But through all of the design changes, and all of the changing tastes of the car-buying populace, the Mustang has retained its ultimate allure.  When you think about it, ten million vehicles is a lot of cars.  Mustang Sally would be proud.

Water Treatment

Several people have asked about the poor, desiccated potted plants that I featured in a blog post a while back. Although some people said the plants looked like they were beyond redemption, in fact some careful attention to watering — and lots of unusually cool July and August weather and rain — has made all the difference. The plants in the two small pots are flowering again, and the plant in the big pot is sprouting lots of green leaves. We’re hoping flowers aren’t far behind.

I also got a useful tip to try the next time we’re on the road. You fill a wine bottle with water, plunk it down into the soil of the pot, and let hydraulic forces do the watering while you’re traveling. I’m going to give that technique a try. There’s only one problem — where in the world will I be able to find an empty wine bottle?

The Case For Making Your Bed

Every morning, just before it’s time to head off to work, I make the bed.  I pull the sheets taut, put the pillows back in their place, adjust the blanket so that it’s the same length on all sides of the bed, and make sure there are no wrinkles to be seen.  Making the bed is just part of the morning ritual that means I’m now ready to face the day — but apparently not everybody does it.

I read an interesting piece recently about the simple act of making your bed, and what it means. It’s entitled The Unmade Bed and the Fall of Civilization, which is a little over the top, but the essential point holds:  little things matter.  They’re not significant by themselves, but they can add up to big things — and it really doesn’t take much time to take care of them, when you think about it.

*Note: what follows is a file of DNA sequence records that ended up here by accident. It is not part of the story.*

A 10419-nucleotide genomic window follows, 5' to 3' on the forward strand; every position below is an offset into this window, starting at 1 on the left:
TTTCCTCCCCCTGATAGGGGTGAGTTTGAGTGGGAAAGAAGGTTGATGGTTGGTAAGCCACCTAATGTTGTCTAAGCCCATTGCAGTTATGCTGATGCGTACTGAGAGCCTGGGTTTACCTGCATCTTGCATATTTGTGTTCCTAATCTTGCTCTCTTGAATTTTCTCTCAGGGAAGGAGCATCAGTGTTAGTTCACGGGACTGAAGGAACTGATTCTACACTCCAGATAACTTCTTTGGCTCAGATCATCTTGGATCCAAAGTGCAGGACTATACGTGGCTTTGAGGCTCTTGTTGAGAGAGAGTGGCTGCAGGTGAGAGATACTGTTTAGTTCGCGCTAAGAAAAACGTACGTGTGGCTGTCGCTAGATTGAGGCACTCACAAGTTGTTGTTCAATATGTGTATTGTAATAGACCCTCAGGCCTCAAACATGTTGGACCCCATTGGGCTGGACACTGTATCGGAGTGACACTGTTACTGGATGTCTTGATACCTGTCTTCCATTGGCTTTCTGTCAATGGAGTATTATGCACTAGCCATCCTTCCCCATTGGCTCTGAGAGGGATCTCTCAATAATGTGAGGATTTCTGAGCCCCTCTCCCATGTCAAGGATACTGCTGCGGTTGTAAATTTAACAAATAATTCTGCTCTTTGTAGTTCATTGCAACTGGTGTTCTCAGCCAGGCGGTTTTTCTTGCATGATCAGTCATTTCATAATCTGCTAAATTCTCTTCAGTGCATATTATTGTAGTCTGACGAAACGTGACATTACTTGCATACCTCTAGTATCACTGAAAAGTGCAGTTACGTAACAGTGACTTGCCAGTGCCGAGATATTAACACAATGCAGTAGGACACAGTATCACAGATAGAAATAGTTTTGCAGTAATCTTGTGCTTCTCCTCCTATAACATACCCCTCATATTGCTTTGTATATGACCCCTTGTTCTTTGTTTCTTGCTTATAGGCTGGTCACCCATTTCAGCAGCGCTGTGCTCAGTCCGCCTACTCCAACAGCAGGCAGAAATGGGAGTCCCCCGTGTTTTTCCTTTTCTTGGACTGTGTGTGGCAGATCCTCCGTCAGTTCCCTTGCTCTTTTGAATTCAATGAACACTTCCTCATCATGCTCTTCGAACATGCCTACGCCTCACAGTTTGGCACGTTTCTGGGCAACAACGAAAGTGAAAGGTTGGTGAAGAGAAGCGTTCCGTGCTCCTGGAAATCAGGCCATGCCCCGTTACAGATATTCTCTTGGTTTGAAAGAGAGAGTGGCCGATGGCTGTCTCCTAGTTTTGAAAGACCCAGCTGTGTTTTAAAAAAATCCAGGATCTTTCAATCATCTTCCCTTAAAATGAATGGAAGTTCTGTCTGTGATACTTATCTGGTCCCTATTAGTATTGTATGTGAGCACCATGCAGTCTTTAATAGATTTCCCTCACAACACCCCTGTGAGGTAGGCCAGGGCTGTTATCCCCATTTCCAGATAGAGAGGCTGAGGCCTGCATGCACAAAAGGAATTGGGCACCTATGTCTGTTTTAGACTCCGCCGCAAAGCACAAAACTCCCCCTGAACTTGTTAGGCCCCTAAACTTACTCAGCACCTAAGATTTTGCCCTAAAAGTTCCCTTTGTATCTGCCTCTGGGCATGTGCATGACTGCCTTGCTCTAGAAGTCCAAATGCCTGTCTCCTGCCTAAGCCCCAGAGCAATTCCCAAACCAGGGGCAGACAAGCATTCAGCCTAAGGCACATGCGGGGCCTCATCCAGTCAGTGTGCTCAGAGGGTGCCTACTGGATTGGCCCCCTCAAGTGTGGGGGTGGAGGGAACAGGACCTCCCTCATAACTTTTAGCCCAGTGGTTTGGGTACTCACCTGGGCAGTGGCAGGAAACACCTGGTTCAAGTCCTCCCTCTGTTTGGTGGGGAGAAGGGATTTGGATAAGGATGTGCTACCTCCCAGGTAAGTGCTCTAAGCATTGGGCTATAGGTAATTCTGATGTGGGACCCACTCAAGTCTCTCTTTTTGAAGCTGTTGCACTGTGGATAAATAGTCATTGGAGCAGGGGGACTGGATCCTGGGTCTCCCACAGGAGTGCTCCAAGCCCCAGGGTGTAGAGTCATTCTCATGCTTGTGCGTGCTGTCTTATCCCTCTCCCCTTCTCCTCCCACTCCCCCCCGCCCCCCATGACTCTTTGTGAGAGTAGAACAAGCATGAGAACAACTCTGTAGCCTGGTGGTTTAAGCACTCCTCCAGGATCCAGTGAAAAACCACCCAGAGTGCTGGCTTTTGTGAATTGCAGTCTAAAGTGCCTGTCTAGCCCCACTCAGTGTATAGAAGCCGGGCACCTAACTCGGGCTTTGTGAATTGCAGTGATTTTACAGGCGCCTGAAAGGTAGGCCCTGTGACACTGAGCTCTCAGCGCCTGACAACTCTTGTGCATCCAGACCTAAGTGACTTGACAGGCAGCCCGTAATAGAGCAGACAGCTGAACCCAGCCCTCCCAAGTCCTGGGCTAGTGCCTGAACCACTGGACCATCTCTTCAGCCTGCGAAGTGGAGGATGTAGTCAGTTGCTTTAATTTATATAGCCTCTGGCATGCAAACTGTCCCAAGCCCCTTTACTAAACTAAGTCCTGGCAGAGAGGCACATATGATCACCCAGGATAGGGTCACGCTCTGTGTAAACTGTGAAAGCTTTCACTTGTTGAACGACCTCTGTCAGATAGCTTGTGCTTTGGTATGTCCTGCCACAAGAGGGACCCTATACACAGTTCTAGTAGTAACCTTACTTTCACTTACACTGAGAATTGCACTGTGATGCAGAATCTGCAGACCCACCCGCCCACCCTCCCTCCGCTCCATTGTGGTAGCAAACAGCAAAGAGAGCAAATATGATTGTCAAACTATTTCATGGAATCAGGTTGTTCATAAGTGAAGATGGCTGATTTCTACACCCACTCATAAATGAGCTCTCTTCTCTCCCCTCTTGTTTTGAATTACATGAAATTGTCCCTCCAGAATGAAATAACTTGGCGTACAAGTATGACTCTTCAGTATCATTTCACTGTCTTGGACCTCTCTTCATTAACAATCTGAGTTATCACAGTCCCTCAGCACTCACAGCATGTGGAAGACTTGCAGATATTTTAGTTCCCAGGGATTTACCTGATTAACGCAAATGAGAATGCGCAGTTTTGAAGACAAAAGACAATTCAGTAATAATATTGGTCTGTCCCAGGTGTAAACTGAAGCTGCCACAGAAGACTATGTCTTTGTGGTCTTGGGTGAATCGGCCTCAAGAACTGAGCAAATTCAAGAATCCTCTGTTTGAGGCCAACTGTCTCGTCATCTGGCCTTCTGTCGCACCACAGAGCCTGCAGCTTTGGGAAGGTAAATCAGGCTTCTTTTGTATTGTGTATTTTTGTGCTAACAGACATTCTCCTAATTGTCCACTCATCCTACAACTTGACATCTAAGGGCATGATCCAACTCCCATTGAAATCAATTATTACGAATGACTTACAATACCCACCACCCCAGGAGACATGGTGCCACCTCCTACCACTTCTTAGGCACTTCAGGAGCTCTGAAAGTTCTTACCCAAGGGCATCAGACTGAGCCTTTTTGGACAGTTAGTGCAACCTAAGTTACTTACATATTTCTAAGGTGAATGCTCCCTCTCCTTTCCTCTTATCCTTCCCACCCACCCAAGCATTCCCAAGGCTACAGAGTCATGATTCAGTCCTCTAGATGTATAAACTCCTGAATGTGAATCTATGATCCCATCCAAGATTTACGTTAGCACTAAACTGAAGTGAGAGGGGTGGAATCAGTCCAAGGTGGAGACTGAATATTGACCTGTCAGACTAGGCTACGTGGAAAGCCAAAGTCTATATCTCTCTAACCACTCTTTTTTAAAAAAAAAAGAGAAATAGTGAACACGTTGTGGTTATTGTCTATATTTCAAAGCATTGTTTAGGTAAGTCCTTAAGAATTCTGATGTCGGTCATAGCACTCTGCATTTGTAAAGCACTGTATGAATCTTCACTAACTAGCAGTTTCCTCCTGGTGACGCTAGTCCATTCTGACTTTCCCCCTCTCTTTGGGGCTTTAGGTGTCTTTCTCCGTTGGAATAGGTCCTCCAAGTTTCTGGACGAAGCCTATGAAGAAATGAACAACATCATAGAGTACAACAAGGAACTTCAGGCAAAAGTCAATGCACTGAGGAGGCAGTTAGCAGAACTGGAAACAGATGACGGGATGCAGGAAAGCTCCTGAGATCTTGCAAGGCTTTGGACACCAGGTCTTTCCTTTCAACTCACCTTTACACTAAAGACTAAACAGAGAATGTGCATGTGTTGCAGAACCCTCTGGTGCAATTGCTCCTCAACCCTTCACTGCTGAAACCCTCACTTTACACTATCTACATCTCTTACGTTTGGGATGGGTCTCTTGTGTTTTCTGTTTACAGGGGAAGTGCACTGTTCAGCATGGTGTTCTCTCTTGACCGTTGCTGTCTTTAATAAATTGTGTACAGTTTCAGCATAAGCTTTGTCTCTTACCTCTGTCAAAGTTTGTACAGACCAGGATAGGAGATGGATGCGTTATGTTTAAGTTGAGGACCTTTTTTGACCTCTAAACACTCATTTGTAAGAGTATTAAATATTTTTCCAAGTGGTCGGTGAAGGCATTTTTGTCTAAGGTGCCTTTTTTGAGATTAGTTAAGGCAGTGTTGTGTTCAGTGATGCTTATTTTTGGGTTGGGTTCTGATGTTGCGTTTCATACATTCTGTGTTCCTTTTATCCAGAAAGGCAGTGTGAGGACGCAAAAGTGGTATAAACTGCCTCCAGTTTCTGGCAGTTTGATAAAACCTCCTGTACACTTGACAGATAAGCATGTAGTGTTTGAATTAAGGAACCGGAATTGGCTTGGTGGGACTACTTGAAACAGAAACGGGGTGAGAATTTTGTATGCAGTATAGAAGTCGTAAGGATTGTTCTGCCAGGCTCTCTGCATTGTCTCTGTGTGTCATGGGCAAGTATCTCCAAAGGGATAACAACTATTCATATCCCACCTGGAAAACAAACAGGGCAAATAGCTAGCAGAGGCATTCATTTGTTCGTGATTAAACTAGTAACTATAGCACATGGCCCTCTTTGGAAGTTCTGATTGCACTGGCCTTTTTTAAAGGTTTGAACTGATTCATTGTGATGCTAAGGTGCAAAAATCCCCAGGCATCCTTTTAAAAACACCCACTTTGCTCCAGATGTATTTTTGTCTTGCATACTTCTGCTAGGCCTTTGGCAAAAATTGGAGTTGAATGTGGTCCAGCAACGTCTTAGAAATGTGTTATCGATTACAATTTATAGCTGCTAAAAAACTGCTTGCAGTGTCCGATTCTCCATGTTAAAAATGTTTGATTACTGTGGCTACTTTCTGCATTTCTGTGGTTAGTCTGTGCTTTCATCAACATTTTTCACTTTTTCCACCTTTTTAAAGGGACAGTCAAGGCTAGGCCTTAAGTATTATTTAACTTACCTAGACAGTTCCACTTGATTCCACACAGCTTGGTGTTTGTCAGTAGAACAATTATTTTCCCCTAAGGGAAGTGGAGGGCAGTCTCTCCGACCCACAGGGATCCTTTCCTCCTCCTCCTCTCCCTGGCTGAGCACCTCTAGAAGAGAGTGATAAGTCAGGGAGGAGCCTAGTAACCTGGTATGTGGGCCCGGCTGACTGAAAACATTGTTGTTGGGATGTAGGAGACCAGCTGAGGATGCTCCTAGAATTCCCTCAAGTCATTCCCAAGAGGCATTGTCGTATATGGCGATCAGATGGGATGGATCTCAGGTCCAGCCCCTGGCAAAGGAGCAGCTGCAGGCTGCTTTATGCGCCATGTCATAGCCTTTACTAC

So why not do those little things?

Clean off your dishes and put them in the dishwasher, so they’re not left for your spouse or roommate to deal with, and then rinse down the sink.  Hang up your coat and your clothing rather than tossing them over a chair.  Put old magazines and newspapers into the recycling bin.  Pick up after yourself, and when you leave a room see that it’s tidy.  Take out the trash before the wastebaskets are full to overflowing.  And make your bed.

I was a total slob in college — who wasn’t? — but when I graduated and moved into the working phase of my life I decided I needed more order.  The best way to accomplish that was to start to do those little tasks myself.  I found that it not only made our place look better, it also made me feel better, both when I was doing those little chores and when I got home to a place that was neat and shipshape.  Doing those things made me feel like I was was pitching in, carrying my share of the household load, and actually behaving like an adult.  After college, that seemed like a worthy goal.  Now it’s all habit — but I still like the feeling I get when I do those little things.